(1) Approach literature like a writer to get the most out of reading,
(2) Explore both craft and creativity through writing,
(3) Give and take critique in a workshop setting,
(4) Build a community of like-minded writers.

How to join:

The easiest way to dive into DIY MFA is to follow the blog: DIYMFA.com Each week, I focus on one topic in DIY MFA, with longer posts on Mondays and Wednesdays and a short prompt on Fridays.

Don’t have time to read blogs during the week? No problem! The DIY MFA weekly newsletter Writer Fuel sends a round-up of the week’s posts (as well as other goodies) straight to your inbox every Friday afternoon. Just in time for your weekend writing sprints. You can join the mailing list, and when you do you’ll not only get Writer Fuel each week, you’ll also get a free workbook download–Jumper Cables–when you sign-up.

And next week, we have an extra-special DIY MFA event happening: I’m offering a FREE Webinar!

7 Ways to Boost Your Writing
Wednesday, Nov. 16
1:00-2:00 pm ET
To Register and for more information, visit the webinar page.

Gabriela Pereira

As for me, I’m Gabriela Pereira, and I’ve spent a lifetime telling stories, writing them down and helping other writers put the pen to paper and express their ideas. Having grown up bilingual, I know how important it is for writers to express themselves in their unique voice and to build a writing life that is all their own. I’ve been many things in my life: a writer, a teacher, even a toy designer. Now with DIYMFA I am the instigator, the one who lights the first match, but it’s up to you to fan the flame. I hope you will join me on this journey.

Connect with me at DIY MFA:

Twitter: @DIYMFA
Facebook: http://www.facebook.com/DIYMFA
Web: DIYMFA.com

To Those about to write, I salute you. To everyone else, I suggest you stay out of our way.

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13 thoughts on “Full-Assed Friday guest post: DIY MFA

  1. This is great. I am tempted to join. Not sure yet if I can rally since I just came off that grueling exam study period, but maybe. The beauty of the program is that is seems so flexible. Thanks for another interesting full-assed Friday!

  2. Do you find the classes or workshops helpful? I suppose any artist can use some fine tuning tips or suggestions but when it comes right down to it “you either got it or you don’t”. For example there is nothing anyone can teach me about cartooning. The ideas cannot be taught. You have an imagination for humor or don’t. The rest is drawing style with is unique for each cartoonist. It can’t be taught or learned.

    1. I generally find classes and workshops helpful, some more than others. I agree with you that talent absolutely cannot be taught. But discipline can be, likewise different perspectives if you’re open-minded enough. Both of those are valuable traits that I can’t come up with on my own. A big appeal of MFA programs is the immersion factor. If you’re doing something all the time, you’re going to get better at it. But dear god- I have a full time job and five kids, who has the time? I think that’s the brilliance of Gabriella’s approach: she shows you how to create immersion as you’re able to fit it in to your current life.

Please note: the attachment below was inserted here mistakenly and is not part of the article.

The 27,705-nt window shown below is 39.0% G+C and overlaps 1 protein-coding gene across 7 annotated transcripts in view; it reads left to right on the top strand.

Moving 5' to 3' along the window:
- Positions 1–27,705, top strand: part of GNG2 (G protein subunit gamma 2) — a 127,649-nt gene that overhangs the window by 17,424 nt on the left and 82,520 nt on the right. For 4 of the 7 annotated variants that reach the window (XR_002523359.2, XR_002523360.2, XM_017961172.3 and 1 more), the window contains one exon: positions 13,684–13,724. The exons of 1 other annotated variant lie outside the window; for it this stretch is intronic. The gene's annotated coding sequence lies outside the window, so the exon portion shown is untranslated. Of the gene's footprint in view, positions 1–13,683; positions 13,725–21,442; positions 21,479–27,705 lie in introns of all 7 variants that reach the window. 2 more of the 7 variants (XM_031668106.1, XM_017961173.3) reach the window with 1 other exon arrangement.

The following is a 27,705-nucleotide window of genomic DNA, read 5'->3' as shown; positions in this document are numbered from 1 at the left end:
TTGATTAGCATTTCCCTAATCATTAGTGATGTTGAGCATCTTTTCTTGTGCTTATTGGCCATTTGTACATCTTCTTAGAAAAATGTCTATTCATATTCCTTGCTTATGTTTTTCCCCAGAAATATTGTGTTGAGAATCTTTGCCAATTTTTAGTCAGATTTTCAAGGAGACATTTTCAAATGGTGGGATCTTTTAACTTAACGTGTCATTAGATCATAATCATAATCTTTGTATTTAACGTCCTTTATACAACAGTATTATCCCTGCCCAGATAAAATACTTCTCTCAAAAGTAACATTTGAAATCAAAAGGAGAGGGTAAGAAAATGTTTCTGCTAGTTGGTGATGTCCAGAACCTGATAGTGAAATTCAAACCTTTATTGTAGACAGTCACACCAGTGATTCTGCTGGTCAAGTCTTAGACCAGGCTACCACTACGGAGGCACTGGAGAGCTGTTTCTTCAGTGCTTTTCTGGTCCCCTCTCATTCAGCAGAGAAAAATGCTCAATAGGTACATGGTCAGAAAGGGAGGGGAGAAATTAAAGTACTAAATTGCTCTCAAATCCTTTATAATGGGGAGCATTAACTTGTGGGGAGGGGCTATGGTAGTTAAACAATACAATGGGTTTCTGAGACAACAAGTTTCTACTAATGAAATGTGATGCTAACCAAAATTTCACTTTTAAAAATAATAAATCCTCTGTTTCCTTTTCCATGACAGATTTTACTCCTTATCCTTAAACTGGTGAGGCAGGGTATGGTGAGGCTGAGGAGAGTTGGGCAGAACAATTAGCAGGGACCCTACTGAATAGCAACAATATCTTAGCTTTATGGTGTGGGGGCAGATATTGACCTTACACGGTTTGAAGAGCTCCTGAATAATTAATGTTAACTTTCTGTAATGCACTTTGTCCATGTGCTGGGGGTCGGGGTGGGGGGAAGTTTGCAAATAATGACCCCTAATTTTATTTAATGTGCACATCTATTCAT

3. This is fantastic! I looked into taking classes but I don’t have the time or the money. Life is busy! I will definitely check this out. Thanks, JM and Gabriela!

    @Carl You make a good point. These workshops won’t help those who don’t already possess the talent. But all writers have a weakness, even if they don’t realize it. Peer review is an invaluable resource. It’s easy to get so involved with something that you miss the details. Seeing the forest and not the trees, so to speak. I would hope that anyone who doesn’t have the talent would recognize the fact once they read the work of those who do.

    @JM Sorry for the long comment. Mr. D’Agostino’s comment caught my attention. He always leaves good comments. 🙂

  4. Reading Gabriela’s introduction to the DIY MFA and perusing her blog reminds me of Mark Twain’s “The difference between using the right word and almost the right word is the difference between lightning and a lightning bug.” I will defiantly learn more from her. A small point of constructive criticism: Gabriela should get a good photographer (like me) to give her a shot of her pretty face that is not mostly in shadow.

Comment. It gives me a reason not to clean my house.